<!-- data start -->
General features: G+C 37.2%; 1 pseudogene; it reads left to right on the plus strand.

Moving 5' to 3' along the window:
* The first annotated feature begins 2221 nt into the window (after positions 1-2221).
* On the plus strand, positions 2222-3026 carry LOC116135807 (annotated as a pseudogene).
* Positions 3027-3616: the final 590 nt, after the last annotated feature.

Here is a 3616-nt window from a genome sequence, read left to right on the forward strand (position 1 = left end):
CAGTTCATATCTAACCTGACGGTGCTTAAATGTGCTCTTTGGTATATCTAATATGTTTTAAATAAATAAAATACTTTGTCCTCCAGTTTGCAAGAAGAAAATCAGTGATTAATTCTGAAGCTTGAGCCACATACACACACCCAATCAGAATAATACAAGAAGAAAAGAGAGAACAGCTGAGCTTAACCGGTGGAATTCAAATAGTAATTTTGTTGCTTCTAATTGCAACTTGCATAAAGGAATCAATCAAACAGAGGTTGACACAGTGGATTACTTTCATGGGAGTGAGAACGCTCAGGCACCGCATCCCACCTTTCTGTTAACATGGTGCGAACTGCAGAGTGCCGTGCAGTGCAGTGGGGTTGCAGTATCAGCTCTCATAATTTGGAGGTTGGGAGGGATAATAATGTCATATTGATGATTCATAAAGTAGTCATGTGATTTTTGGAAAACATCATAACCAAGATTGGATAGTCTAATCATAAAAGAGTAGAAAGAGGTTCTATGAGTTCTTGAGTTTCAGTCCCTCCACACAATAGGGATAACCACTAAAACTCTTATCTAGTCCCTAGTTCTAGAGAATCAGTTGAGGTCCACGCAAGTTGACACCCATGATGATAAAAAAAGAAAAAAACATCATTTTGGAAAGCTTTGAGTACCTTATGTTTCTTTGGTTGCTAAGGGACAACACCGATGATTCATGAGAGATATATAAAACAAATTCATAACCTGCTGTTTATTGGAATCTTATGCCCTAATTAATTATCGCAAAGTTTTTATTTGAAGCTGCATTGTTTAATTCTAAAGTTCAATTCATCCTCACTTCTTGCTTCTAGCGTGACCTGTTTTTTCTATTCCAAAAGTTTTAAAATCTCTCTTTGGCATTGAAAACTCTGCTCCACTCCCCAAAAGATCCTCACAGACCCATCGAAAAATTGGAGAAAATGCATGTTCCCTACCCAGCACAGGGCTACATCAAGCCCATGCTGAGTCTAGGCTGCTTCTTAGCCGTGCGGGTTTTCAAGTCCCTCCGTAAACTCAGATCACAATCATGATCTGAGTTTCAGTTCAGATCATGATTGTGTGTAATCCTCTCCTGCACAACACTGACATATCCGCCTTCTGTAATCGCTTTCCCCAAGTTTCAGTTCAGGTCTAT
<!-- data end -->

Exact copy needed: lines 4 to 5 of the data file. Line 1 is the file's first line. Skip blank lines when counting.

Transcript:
* On the plus strand, positions 2222-3026 carry LOC116135807 (annotated as a pseudogene).
* Positions 3027-3616: the final 590 nt, after the last annotated feature.